PCI asks Centre to amend law to check 'paid news'

Media watchdog finalises report

PCI, which has finalised its report on the issue after the Election Commission (EC) and Securities and Exchange Board of India (SEBI) wrote to it regarding the incursion of ‘paid news’ in political and financial journalism respectively. However, the current report, which would be submitted to the Information & Broadcasting Ministry, focuses only on ‘paid news’ with relation to election-related news, and PCI would take up the issue of ‘paid news’ in business/financial journalism separately, it is understood.

The PCI, in its meeting on Friday chaired by chairman Justice G N Ray, said while approving the report prepared by a 12-member sub-committee that the body must be empowered to adjudicate complaints regarding ‘paid news’ and give the final judgement which had to be legally binding.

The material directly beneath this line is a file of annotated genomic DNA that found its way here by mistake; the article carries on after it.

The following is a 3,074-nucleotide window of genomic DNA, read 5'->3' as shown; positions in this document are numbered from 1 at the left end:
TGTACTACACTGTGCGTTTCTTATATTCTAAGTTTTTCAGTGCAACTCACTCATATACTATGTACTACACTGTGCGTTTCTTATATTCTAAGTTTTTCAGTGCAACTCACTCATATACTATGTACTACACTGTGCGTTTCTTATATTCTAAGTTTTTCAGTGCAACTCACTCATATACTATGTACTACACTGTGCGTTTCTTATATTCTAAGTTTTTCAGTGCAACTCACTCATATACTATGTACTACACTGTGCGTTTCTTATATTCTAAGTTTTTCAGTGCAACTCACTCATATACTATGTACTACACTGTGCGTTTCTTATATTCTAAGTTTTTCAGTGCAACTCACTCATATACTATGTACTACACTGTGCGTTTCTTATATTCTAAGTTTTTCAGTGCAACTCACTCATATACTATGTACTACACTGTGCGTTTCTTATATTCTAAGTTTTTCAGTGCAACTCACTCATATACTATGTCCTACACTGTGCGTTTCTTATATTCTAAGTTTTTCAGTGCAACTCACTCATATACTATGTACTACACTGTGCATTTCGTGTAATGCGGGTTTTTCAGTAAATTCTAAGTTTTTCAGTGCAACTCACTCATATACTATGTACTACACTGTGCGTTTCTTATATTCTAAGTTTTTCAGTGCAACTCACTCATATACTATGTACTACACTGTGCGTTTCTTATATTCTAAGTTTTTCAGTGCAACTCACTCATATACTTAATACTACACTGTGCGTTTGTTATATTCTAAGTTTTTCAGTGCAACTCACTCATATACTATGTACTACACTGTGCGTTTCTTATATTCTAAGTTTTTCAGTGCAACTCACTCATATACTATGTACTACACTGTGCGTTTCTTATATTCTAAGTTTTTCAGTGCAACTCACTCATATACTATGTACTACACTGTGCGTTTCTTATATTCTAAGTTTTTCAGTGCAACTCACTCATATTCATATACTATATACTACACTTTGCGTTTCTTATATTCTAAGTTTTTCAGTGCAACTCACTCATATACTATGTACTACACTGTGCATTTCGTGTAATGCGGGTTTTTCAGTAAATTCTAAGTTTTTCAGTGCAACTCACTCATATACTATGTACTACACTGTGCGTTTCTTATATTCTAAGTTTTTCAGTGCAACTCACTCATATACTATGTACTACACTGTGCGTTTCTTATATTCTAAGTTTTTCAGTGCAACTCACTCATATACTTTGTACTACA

The PCI has defined ‘paid news’ as: “Paid news can be defined as any news or analysis appearing in any media, print or electronic, for a price in cash or kind as consideration”. The 12-member sub-committee headed by Hormusji Nusserwanji Cama was formed to prepare the recommendations after mainly representatives of media house owners in PCI objected to the draft prepared by a two-member panel comprising Paranjoy Guha Thakurta and K Sreenivas Reddy.

The watchdog has also advised the government to bring the electronic media under its purview as many of the complaints relating to ‘paid news’ in the last Lok Sabha elections were pertaining to news channels.

Accordingly, it has suggested that PCI should be reconstituted to bring in representatives from the electronic media and other forms of media too.

Menace to society

PCI members present at the meeting, sources said, unanimously agreed that ‘paid news’ was a menace to society and a danger to newspaper industry itself and if the practice continued, it would hurt the industry in the long run.

The PCI, while deciding to study ‘paid news’ in financial journalism separately, noted SEBI’s complaint regarding “private treaties” entered into by some media houses with non-media entities to provide positive publicity in lieu of shares in those entities.

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